Every piece of code is a theorem. It is a sequence of logical conclusions, each based on the one before, leading up to desired behavior. To validate that behavior, you need to prove the theorem. Even though most compilers don't prove those theorems for you, they can still provide some assistance.

Q.E.D. coding is based on the combined works of great mathematicians and practitioners in the field of software. Some of the influences include:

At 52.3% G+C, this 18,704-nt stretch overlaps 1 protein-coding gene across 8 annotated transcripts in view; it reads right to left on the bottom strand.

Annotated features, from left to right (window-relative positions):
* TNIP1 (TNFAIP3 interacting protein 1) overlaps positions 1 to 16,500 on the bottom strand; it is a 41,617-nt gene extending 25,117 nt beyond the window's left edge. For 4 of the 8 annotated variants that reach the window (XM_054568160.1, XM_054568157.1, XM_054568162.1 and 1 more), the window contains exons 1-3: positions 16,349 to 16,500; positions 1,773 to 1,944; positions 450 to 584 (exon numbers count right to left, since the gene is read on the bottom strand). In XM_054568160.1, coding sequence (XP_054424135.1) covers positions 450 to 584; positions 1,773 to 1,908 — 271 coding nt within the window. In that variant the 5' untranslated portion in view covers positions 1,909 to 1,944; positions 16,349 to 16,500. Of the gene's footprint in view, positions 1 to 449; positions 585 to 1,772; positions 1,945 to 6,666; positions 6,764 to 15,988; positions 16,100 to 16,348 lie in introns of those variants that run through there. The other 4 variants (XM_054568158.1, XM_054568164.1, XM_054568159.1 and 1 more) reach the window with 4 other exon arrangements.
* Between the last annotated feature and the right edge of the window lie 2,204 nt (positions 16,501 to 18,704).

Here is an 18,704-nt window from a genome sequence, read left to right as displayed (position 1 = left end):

- Bertrand Meyer - author of Object Oriented Software Construction
- Robert C. Martin - author of Design Principles and Design Patterns
- Euclid - author of The Elements
- Alan Turing - author of Computing Machinery and Machine Intelligence
- Donald Knuth - author of The Art of Computer Programming

Software has a long tradition as applied mathematics. Q.E.D. coding draws from that tradition to define a practice of creating reliable, provable software.